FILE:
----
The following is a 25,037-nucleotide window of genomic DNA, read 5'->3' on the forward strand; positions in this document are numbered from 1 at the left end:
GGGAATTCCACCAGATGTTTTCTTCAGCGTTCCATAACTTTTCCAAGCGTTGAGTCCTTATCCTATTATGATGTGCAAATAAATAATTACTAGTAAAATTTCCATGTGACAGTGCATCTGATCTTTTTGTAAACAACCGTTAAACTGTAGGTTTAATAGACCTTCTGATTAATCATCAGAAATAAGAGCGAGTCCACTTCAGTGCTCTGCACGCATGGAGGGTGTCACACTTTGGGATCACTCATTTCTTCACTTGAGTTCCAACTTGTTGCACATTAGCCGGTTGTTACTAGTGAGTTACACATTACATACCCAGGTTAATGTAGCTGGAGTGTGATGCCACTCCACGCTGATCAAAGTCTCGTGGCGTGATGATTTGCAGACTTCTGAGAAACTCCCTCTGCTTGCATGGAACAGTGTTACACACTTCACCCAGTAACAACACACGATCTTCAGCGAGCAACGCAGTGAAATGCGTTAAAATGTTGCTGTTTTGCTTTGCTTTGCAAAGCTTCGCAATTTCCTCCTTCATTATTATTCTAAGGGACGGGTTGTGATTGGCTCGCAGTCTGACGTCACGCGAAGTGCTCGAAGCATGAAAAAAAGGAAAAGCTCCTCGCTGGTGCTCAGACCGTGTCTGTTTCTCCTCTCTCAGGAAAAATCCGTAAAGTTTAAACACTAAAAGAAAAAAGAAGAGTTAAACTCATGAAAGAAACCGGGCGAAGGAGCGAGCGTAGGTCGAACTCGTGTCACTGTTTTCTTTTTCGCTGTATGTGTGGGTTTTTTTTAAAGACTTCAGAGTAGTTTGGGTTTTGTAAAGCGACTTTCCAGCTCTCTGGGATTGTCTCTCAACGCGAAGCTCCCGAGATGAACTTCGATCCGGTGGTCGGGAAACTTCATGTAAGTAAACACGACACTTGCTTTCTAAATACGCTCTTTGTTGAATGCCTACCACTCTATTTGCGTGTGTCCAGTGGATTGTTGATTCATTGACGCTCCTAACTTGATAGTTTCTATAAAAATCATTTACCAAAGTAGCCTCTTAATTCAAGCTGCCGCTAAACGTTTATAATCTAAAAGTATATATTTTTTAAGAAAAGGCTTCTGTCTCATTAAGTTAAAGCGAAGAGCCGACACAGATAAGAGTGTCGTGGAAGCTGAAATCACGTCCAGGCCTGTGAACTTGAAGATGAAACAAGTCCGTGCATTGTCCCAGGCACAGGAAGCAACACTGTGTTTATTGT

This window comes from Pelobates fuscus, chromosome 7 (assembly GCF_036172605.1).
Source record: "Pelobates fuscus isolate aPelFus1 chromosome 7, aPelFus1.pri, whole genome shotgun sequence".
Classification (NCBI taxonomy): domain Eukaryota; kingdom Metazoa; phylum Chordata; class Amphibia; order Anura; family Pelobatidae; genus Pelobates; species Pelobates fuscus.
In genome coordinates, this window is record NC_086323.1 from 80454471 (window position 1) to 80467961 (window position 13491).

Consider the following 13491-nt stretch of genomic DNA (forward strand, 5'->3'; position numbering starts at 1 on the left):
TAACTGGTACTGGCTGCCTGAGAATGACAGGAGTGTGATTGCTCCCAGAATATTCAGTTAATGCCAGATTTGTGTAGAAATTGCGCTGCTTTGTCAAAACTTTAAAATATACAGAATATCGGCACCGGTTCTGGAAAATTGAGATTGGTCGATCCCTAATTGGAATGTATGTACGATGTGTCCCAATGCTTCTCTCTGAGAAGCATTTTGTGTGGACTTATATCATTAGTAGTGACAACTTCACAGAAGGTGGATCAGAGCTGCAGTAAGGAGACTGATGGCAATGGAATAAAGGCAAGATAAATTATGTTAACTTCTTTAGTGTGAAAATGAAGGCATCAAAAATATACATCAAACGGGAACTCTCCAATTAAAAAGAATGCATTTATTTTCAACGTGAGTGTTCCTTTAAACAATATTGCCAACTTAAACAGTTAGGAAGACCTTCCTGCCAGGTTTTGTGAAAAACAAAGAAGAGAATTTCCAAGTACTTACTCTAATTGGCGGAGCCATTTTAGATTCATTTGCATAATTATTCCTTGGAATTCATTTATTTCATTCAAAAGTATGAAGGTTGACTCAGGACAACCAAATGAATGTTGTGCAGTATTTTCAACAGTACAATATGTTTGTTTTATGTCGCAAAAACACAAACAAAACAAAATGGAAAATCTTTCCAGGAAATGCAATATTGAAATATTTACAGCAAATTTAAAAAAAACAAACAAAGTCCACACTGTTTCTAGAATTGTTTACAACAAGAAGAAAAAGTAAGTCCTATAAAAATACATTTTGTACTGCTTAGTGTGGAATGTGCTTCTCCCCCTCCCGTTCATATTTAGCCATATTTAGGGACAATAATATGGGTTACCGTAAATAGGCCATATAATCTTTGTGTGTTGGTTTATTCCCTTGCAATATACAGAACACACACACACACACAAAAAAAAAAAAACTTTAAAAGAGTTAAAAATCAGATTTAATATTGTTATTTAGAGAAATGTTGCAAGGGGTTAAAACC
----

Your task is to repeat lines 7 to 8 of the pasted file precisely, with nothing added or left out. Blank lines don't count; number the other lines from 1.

Consider the following 13491-nt stretch of genomic DNA (forward strand, 5'->3'; position numbering starts at 1 on the left):
TAACTGGTACTGGCTGCCTGAGAATGACAGGAGTGTGATTGCTCCCAGAATATTCAGTTAATGCCAGATTTGTGTAGAAATTGCGCTGCTTTGTCAAAACTTTAAAATATACAGAATATCGGCACCGGTTCTGGAAAATTGAGATTGGTCGATCCCTAATTGGAATGTATGTACGATGTGTCCCAATGCTTCTCTCTGAGAAGCATTTTGTGTGGACTTATATCATTAGTAGTGACAACTTCACAGAAGGTGGATCAGAGCTGCAGTAAGGAGACTGATGGCAATGGAATAAAGGCAAGATAAATTATGTTAACTTCTTTAGTGTGAAAATGAAGGCATCAAAAATATACATCAAACGGGAACTCTCCAATTAAAAAGAATGCATTTATTTTCAACGTGAGTGTTCCTTTAAACAATATTGCCAACTTAAACAGTTAGGAAGACCTTCCTGCCAGGTTTTGTGAAAAACAAAGAAGAGAATTTCCAAGTACTTACTCTAATTGGCGGAGCCATTTTAGATTCATTTGCATAATTATTCCTTGGAATTCATTTATTTCATTCAAAAGTATGAAGGTTGACTCAGGACAACCAAATGAATGTTGTGCAGTATTTTCAACAGTACAATATGTTTGTTTTATGTCGCAAAAACACAAACAAAACAAAATGGAAAATCTTTCCAGGAAATGCAATATTGAAATATTTACAGCAAATTTAAAAAAAACAAACAAAGTCCACACTGTTTCTAGAATTGTTTACAACAAGAAGAAAAAGTAAGTCCTATAAAAATACATTTTGTACTGCTTAGTGTGGAATGTGCTTCTCCCCCTCCCGTTCATATTTAGCCATATTTAGGGACAATAATATGGGTTACCGTAAATAGGCCATATAATCTTTGTGTGTTGGTTTATTCCCTTGCAATATACAGAACACACACACACACACAAAAAAAAAAAAACTTTAAAAGAGTTAAAAATCAGATTTAATATTGTTATTTAGAGAAATGTTGCAAGGGGTTAAAACC